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Hayter column: Go with the gut feeling if it overrules the stats, Ed…

(Photo: Getty Images)

By Peter Hayter

Sceptics who believe the make-up of the new England selection panel of Ed Smith, AN Other, various scouts and HAL 9000, the computer from the movie 2001: A Space Odyssey, raises the possibility of a dangerous over-reliance on statistics and irrefutable logic might care to offer them two words of advice: Marcus Trescothick.

In Arthur C Clarke’s original novel, HAL, which is short for Heuristically programmed Algorithmic computer, ends up attempting to kill the entire crew of their spaceship because it’s pre-programmed orders are to keep itself in charge of the mission at all costs.

I trust Smith is familiar with this brilliant work of sci-fi genius Clarke and, if he isn’t, perhaps he should be, but as far as the principle relates of the selection of England cricket teams, the point is that for the whizz-bang stats to work as he would wish, they have to be put to work for him rather than slavishly followed by him.

And those who decry the notion of the selectorial “hunch” would do well to consider that, sometimes, a hunch is better than a thousand algorithms.

Trescothick relates that, following his excellent first full season for Somerset in 1994, the version of second-season syndrome that afflicted him actually lasted the best part of the next four years.

By the time he played for the club against Glamorgan at the start of September 1999 he had made just one century all summer, against Middlesex, on a pitch that flattened out so much that four of the six other batters from either side who had the chance of a second innings also reached three figures, three of them unbeaten.

The early promise the burly left-hander had shown in his happy-go-lucky youth seemed in danger of going unfulfilled and while there was little threat to his career, many at the club were asking: “What are we going to do about Marcus?’”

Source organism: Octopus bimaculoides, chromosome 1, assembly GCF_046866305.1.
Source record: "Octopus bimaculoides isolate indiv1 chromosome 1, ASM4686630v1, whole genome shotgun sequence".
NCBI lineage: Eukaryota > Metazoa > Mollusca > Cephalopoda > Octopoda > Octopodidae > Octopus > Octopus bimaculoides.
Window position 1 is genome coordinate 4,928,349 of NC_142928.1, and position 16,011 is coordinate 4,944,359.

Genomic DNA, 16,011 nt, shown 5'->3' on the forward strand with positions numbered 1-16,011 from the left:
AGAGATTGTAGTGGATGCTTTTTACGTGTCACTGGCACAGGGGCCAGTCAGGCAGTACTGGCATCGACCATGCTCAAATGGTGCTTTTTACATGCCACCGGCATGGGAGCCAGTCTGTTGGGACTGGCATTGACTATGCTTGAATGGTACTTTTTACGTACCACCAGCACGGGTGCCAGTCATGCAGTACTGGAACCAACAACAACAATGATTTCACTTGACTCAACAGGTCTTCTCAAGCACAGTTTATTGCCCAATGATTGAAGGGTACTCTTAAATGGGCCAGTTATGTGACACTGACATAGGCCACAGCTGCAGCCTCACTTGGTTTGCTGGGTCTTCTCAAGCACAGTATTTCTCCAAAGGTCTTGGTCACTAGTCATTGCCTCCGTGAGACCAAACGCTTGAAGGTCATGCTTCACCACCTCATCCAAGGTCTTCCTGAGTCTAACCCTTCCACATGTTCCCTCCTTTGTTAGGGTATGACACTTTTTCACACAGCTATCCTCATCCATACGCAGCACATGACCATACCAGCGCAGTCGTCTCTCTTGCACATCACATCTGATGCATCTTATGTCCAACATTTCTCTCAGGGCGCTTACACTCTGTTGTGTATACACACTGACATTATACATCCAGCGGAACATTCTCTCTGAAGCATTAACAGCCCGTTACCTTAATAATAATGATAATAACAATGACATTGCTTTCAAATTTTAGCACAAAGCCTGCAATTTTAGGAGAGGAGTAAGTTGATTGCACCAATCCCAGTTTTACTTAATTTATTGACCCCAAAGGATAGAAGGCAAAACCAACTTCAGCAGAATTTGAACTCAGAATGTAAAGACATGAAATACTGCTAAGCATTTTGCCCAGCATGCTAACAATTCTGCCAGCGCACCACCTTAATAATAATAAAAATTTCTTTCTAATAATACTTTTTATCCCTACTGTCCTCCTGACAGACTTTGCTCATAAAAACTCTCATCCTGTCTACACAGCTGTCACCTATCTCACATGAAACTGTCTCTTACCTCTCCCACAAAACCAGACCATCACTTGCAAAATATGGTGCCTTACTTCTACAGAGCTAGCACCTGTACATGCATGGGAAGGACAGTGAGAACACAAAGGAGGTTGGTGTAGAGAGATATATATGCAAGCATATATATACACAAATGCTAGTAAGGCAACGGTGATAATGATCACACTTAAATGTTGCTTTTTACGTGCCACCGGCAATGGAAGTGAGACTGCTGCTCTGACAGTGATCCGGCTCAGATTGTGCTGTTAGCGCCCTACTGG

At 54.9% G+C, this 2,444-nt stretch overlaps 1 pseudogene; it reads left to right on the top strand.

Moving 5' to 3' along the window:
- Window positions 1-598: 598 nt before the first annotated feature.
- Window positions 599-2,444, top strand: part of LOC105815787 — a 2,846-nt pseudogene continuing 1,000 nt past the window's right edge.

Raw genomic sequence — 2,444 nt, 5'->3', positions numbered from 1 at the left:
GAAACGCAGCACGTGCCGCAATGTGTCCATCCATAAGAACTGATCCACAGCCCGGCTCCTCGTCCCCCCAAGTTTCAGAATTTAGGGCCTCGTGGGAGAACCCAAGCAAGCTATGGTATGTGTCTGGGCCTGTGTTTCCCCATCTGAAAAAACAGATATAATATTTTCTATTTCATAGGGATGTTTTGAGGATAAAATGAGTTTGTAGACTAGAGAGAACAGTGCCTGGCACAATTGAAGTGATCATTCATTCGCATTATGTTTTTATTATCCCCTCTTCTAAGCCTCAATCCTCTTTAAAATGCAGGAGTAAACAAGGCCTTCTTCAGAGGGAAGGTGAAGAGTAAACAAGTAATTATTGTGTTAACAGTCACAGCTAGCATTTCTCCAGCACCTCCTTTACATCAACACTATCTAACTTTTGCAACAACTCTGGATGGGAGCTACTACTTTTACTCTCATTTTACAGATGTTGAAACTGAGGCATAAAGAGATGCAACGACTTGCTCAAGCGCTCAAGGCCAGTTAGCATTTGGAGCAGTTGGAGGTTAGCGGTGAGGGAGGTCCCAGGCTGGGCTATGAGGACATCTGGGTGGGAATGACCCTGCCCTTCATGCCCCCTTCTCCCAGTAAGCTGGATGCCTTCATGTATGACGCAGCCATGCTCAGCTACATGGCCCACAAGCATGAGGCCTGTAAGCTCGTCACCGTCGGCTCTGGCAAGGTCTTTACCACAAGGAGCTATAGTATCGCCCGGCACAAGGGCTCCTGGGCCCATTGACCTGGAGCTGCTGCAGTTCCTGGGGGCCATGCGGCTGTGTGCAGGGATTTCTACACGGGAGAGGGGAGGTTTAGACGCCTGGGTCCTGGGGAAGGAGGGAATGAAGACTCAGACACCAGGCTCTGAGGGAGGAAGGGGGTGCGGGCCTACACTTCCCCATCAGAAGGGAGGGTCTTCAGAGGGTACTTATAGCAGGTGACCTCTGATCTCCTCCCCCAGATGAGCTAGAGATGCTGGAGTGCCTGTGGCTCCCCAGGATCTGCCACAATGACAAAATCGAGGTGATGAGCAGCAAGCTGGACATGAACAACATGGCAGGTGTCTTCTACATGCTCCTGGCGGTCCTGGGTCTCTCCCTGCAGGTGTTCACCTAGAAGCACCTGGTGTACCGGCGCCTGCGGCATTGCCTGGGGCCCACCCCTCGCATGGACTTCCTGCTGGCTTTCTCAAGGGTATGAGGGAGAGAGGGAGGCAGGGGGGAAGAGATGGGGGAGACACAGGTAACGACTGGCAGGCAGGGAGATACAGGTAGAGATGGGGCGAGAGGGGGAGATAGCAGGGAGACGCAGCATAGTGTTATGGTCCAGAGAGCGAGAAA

(Photo: Stu Forster/ALLSPORT)

On the first day of that fateful match against Glamorgan, 20 wickets fell on a green top. On the second Trescothick scored 167, with 25 fours and five sixes, and Somerset won halfway through day three. What particularly impressed those present was the way he dealt with the bowling of the South African all-rounder Jacques Kallis, later to be regarded as the best in world cricket.

Kallis kept bumping Trescothick. Trescothick kept thumping him to the rope. And watching it all unfold from the Glamorgan dressing room was their coach Duncan Fletcher, recently appointed the new coach of England.

The pair had never met before that match, but Fletcher had seen enough of his man. He would have had him on the upcoming winter tour to South Africa had skipper Nasser Hussain not cautioned against his selection as he hadn’t seen enough of the batsman at first hand to support that call.

He ended up going on the A-team tour to Bangladesh and New Zealand instead and once again produced little to suggest great things may come, making 199 runs in seven completed innings with a top score of 45 and dropping down to No.4 in the final Test against the young Kiwis. But once Fletcher got his feet under the table Trescothick got the call and the rest – one of the period’s most impressive Test and ODI careers until illness shut it down – is history.

So, may I humbly suggest you handle the stats with care, Mr Smith, make sure you can switch HAL off if he threatens to take control and, perhaps above all else, listen instead to the voice inside you that says: “This guy can play.”

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